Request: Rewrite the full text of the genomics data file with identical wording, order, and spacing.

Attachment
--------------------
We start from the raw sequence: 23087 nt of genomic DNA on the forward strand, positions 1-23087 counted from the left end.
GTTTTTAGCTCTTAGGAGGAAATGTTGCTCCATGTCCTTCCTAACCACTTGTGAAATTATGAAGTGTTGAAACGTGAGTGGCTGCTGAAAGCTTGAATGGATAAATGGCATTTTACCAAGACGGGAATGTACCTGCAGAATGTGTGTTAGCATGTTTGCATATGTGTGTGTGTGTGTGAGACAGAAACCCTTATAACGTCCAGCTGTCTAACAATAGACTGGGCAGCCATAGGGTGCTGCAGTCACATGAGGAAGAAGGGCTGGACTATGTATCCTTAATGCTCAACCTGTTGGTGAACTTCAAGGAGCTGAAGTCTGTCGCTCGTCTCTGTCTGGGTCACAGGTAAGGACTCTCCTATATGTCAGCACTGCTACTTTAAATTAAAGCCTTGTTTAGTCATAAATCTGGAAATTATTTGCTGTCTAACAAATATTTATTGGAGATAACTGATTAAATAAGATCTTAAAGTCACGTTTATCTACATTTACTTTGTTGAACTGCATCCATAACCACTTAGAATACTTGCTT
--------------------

We start from the raw sequence: 23087 nt of genomic DNA on the forward strand, positions 1-23087 counted from the left end.
GTTTTTAGCTCTTAGGAGGAAATGTTGCTCCATGTCCTTCCTAACCACTTGTGAAATTATGAAGTGTTGAAACGTGAGTGGCTGCTGAAAGCTTGAATGGATAAATGGCATTTTACCAAGACGGGAATGTACCTGCAGAATGTGTGTTAGCATGTTTGCATATGTGTGTGTGTGTGTGAGACAGAAACCCTTATAACGTCCAGCTGTCTAACAATAGACTGGGCAGCCATAGGGTGCTGCAGTCACATGAGGAAGAAGGGCTGGACTATGTATCCTTAATGCTCAACCTGTTGGTGAACTTCAAGGAGCTGAAGTCTGTCGCTCGTCTCTGTCTGGGTCACAGGTAAGGACTCTCCTATATGTCAGCACTGCTACTTTAAATTAAAGCCTTGTTTAGTCATAAATCTGGAAATTATTTGCTGTCTAACAAATATTTATTGGAGATAACTGATTAAATAAGATCTTAAAGTCACGTTTATCTACATTTACTTTGTTGAACTGCATCCATAACCACTTAGAATACTTGCTT